Barney Frank, the U.S. Congressman (D-MA) who has been outspoken of his criticism of the Unlawful Internet Gambling Enforcement Act [UIEGA] in recent weeks, today introduced legislation designed to overturn the UIGEA, which Frank recently described as "one of the stupidest things I ever saw."
Congressman Frank's new bill will attempt to render the UIGEA unenforceable by establishing a set of rules under which U.S. banking institutions will be able to accept transactions from properly licensed and regulated gambling services. These criteria include proper certification of fair, 'state-of-the-art' software systems, age-verification systems, programs for problems gamblers, privacy and security safeguards, taxable-income reporting, and other, related technological concerns.
Frank, as Chairman of the powerful House Financial Services Committee, exerts extensive control over regulation affecting the banking and financial-services sectors, and his bill can be seen as much as an attempt to rid banks and processors of the legislated need to serve as societal nannies than as any embracing of online poker or gambling itself.
The 26-page bill introduced by Frank is titled the Internet Gambling Regulation and Enforcement Act of 2007, and at this point has not yet received an official House of Representatives (H.R.) bill designation. The bill calls for the creation of an 'Internet Licensing Gambling Program', with oft-cited money-laundering concerns neatly handled by the bill's requirements for applicants.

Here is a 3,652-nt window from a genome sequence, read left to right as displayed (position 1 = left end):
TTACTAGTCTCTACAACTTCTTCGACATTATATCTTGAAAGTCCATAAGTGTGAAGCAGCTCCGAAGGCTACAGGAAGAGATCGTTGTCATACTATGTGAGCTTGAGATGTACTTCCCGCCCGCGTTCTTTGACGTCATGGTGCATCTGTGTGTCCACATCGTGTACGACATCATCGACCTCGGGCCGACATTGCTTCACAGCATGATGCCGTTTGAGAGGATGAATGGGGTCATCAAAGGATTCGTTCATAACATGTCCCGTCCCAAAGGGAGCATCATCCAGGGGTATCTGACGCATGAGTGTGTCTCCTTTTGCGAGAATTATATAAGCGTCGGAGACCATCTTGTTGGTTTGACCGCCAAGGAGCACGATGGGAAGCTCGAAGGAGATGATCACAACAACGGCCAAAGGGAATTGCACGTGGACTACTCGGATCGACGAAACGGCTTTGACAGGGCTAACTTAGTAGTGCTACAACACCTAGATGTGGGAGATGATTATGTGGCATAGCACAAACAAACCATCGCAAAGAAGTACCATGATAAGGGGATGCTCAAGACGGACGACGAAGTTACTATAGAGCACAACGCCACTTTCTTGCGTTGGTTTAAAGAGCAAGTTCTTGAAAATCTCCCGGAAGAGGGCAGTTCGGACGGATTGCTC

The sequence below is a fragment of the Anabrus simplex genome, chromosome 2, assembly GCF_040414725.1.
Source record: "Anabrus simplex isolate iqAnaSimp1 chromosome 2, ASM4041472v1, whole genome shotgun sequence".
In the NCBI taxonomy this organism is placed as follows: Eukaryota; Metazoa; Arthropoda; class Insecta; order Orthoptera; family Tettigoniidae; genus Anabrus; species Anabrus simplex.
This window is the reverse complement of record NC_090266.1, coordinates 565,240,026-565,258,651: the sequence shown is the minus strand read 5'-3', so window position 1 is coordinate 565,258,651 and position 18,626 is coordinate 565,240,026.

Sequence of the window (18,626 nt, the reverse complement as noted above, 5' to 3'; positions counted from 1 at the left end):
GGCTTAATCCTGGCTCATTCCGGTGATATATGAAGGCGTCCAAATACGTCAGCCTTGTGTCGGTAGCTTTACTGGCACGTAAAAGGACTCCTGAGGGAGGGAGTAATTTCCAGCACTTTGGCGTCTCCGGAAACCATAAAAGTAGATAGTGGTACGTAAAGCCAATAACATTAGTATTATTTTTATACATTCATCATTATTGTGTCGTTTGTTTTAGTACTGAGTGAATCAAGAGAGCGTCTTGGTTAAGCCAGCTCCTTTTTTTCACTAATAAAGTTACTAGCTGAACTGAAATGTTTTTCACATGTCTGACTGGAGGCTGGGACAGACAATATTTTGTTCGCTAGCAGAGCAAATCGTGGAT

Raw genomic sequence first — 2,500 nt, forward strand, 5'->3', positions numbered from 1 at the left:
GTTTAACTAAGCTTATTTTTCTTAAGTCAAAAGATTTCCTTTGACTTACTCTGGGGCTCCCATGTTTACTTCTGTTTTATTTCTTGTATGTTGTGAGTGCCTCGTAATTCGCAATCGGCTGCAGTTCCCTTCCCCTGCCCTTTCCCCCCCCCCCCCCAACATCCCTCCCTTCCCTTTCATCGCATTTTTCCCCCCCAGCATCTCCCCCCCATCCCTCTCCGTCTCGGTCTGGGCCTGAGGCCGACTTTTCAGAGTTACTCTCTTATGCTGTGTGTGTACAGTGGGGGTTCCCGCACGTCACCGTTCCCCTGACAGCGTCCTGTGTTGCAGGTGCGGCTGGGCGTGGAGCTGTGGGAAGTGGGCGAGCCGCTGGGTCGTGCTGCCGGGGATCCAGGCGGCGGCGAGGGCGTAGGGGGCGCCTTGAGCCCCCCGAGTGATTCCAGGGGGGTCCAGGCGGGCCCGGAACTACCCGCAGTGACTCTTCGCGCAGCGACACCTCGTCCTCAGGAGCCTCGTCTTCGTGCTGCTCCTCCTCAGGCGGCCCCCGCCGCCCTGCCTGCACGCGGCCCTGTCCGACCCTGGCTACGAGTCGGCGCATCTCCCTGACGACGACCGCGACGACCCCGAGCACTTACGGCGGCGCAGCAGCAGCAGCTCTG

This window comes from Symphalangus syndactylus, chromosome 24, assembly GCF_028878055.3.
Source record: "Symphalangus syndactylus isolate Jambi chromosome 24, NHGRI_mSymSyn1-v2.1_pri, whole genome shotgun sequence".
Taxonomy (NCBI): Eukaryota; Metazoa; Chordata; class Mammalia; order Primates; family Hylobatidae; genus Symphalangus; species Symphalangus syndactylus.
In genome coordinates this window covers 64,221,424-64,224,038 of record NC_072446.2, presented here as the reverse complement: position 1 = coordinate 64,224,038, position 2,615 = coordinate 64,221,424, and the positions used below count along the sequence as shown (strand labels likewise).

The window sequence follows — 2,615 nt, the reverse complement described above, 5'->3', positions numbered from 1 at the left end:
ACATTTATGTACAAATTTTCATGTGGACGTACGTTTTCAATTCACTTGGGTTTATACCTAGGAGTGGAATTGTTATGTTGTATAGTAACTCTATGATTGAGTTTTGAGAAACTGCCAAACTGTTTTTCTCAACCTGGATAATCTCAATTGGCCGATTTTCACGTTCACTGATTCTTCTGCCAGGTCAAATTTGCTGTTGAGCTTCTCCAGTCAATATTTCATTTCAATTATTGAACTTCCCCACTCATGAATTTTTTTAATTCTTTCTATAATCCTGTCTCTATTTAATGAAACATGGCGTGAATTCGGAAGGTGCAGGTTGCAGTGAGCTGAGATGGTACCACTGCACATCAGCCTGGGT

Those applicants are, essentially, required to provide three things: a) complete corporate financial statements for the applying party; b) documentation showing the complete corporate structure including related businesses and affairs; and c) a willingness to be subject to United States jurisdiction in all gambling matters. Unsurprisingly, the legislation also indemnifies banking institutions and officials for payment-processing activities undertaken with good faith and within the properly regulated constructs of the measure.
Under the proposed law, gambling licenses would be issued for 1-year, continually-rolling periods, with all licensees expected to adhere to ongoing U.S. anti-terrorism efforts. All of these licensing and regulatory efforts would fall under the control of the Director of the Financial Crimes Enforcement Network, who would in turn report to the Secretary of the Treasury.
The bill also allows 'opt-outs' for Indian tribal lands and professional sports leagues; those leagues may choose to have their sports removed from licensed wagering services, but properly puts the onus on those leagues for doing so, rather than profiteering from the existing of betting lines while officially decrying the practice.